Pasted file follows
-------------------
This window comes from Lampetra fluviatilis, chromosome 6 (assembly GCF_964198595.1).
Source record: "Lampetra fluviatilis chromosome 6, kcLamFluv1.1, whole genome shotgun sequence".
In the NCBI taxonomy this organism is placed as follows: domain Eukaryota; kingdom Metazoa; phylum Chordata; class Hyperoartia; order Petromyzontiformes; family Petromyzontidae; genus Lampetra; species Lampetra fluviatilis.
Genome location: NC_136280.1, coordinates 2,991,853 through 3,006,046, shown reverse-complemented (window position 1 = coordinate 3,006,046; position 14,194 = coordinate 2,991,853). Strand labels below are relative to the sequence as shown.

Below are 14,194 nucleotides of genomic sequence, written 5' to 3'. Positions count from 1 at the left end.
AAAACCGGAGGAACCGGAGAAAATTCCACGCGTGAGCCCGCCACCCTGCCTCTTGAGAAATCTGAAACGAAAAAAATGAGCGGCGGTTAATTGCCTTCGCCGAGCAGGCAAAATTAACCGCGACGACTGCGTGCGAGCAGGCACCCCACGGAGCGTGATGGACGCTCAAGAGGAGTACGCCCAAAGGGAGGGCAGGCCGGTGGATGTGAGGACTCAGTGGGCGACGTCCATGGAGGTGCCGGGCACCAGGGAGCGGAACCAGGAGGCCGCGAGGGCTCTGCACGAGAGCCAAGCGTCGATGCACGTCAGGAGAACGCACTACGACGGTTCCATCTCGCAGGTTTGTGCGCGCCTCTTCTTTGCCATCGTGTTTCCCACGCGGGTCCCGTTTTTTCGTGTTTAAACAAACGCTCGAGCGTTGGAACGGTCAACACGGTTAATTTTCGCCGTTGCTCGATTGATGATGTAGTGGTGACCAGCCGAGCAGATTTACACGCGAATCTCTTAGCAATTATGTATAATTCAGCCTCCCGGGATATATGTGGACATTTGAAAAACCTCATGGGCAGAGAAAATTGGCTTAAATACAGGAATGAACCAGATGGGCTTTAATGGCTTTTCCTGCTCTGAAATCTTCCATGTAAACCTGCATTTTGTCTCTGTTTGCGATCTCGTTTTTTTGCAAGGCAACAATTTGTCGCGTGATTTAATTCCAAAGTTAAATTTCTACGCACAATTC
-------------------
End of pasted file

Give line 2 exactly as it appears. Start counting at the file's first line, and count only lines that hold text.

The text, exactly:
Source record: "Lampetra fluviatilis chromosome 6, kcLamFluv1.1, whole genome shotgun sequence".